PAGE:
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Sweet June of festive bounty

This article first appeared in the St. Louis Beacon, June 22, 2011 - Slowly but with magnificent assurance June can call itself Festival Month in St. Louis, and if the promotional powers that be in this region need something to ballyhoo nationally and internationally, our schedule of festivals is certainly worthy of a quite honest and unequivocal presentation.

But as much as these cultural resources provide an opportunity for attention-getting from afar, we need to understand thoroughly, and to embrace what this effulgence says about us, and about the bulging cultural muscle we've built steadily here in the past few decades. What it means is this: Although there is much to be done in this region on many fronts, wrongs to be set right, and injustices to be mediated and social problems to be addressed aggressively, we are doing lots of things right, and our friend June is one of them.

Naturally, I'm going to take note of the fact there is a newcomer to the scene, and that is the Beacon Festival, our organization's way of having serious fun. The second Beacon Festival had a fine run early in June, and in its upstart way joined other festivals on the cultural highway. Ours was a week and a day of modestly scaled concerts, field trips and exhibitions, and it specialized in taking participants places most of them had never been before. By visiting relatively unexplored places we hope to reinforce and, yes, to ballyhoo our philosophical notion that this region claims important geography in the world of wonders.

Another festival is a sweet memory now, and that is the region's Shakespeare Festival. On Sunday evening in the Shakespeare Glen in Forest Park, Petruchio demanded one last time that Katharina kiss him. "The Taming of the Shrew," star of the 2011 festival season set attendance records, with more than 63,000 visitors attending. Festival management announced next year's play is to be the demanding and prodigious "Othello."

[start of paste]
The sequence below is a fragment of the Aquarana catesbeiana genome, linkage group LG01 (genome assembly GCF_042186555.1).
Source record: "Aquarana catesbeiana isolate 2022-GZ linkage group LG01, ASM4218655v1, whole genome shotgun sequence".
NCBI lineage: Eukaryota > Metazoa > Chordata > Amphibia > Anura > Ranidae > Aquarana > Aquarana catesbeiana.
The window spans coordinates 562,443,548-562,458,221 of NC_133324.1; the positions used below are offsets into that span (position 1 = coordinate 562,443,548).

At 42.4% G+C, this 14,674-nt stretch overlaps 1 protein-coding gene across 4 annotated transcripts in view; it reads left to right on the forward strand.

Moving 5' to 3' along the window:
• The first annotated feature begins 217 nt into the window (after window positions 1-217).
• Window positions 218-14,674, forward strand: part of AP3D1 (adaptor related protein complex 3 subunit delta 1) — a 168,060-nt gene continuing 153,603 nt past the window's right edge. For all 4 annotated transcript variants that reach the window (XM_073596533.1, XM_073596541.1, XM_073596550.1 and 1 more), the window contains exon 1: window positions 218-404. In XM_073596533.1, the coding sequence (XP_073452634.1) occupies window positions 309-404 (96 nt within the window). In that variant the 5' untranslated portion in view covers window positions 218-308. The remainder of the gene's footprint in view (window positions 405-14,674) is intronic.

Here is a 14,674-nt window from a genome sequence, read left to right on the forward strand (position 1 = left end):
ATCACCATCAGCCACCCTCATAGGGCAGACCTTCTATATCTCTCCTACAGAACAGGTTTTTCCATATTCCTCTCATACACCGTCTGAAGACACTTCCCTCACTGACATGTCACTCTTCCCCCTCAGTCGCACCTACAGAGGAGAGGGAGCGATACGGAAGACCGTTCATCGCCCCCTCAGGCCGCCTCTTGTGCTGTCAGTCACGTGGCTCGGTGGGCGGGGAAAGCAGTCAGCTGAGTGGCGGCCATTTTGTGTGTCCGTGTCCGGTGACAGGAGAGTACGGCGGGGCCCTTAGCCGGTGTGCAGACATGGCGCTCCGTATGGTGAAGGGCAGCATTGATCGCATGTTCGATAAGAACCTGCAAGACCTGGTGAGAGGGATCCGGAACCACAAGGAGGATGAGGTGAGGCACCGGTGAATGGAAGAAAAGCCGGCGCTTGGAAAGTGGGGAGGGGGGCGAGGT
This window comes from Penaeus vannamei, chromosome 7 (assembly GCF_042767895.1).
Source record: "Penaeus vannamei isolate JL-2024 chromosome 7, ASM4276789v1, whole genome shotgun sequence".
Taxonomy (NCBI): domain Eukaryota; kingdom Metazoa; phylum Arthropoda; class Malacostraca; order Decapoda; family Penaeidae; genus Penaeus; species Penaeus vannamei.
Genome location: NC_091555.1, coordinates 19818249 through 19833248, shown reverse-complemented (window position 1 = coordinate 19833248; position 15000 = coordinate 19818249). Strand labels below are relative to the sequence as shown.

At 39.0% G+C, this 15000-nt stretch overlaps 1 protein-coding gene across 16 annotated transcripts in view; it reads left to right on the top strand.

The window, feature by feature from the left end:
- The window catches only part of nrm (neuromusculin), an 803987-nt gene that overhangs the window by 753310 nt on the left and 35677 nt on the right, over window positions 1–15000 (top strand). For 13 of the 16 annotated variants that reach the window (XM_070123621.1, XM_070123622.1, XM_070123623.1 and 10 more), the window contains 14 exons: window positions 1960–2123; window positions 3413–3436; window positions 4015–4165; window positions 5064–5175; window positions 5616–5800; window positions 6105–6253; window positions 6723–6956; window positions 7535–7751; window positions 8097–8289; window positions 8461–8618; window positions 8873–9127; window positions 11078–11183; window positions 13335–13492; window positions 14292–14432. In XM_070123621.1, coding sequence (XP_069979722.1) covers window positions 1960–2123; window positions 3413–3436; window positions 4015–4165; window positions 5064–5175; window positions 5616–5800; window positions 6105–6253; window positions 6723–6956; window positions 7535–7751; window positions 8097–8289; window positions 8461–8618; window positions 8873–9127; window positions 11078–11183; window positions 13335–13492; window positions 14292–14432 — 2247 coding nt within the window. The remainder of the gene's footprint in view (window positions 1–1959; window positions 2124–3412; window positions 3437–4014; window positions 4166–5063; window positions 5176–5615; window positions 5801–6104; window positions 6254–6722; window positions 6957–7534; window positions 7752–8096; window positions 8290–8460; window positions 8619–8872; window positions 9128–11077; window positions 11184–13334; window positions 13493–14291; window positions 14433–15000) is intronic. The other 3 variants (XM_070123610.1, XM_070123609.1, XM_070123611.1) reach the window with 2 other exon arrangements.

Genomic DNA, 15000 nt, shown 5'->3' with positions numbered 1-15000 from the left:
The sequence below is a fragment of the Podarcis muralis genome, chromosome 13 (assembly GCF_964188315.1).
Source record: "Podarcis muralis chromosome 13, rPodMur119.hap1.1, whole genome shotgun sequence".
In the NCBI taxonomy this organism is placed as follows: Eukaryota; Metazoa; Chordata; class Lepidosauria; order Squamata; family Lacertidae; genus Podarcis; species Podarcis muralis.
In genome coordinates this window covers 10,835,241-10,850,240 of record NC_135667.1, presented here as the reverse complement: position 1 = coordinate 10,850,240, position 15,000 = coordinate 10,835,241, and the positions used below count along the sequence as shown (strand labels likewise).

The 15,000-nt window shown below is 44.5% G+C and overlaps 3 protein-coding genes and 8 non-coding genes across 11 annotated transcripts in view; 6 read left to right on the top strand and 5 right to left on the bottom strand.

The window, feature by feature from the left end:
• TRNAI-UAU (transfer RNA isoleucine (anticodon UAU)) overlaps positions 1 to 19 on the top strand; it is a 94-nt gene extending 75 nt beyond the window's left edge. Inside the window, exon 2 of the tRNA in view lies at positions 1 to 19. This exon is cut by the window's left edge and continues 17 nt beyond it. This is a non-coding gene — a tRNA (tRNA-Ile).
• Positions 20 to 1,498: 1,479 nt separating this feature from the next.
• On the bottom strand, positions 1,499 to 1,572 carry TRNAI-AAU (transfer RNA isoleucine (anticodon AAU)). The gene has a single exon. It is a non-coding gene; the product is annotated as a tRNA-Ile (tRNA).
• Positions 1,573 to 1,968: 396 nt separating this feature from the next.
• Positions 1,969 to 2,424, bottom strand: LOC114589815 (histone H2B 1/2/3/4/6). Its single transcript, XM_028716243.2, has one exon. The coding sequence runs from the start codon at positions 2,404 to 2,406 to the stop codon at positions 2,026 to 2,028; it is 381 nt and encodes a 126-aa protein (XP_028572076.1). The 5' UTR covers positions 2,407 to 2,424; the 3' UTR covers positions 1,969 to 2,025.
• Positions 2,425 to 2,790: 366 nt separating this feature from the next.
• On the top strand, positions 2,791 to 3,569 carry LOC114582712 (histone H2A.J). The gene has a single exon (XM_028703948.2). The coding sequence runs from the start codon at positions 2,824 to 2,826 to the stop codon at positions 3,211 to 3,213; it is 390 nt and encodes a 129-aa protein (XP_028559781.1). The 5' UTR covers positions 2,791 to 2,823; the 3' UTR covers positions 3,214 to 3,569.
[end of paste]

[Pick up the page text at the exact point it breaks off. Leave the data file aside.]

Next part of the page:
The success and moxie of this festival takes your breath away. I remember sitting with the then-banker Crosby Kemper III in a Vietnamese restaurant on South Grand Boulevard years ago as he sketched his vision of a free Shakespeare festival in Forest Park for the critic Philip Kennicott and me. Kemper's enthusiasm was infectious, but even so, I was skeptical. A Shakespeare Festival? Outside in June? In St. Louis, Mo.? Free? Yes, yes, yes and yes. Eleven years of memorable productions and a fervent following are proofs of Kemper's own brilliant pudding. He is now the innovative director of the Kansas City Public Library. Mailings from it indicate his literary and cultural courageousness are still very much in play. Lucky for us he applied it to June and St. Louis.

June 6 rang out with a partnership of Opera Theatre of St. Louis and the Beacon, when we presented young singers to the public in another free-for-all-comers music series. It is "A Little Lunch Music," and for three Mondays during the opera season, great singers and great accompanists sing in churches and meeting houses around the region.

Like Shakespeare, Lunch Music concerts have faithful and exuberant followings. This series concluded on Monday at the Bonhomme Presbyterian Church in a feast of operatic and popular music. We Beaconians feel privileged to be associated with the three-decades old concert tradition.

Opera Theatre's main season is in its final week as well, and closes on Sunday evening at 7 o'clock with the high notes and high jinks of Gaetano Donizetti's "The Daughter of the Regiment." Although way down on my list of entertainments, "Daughter" provided considerable comic relief in a season that otherwise was positioned in a stratosphere not of high Cs but of ambition and searing emotional and artistic seriousness.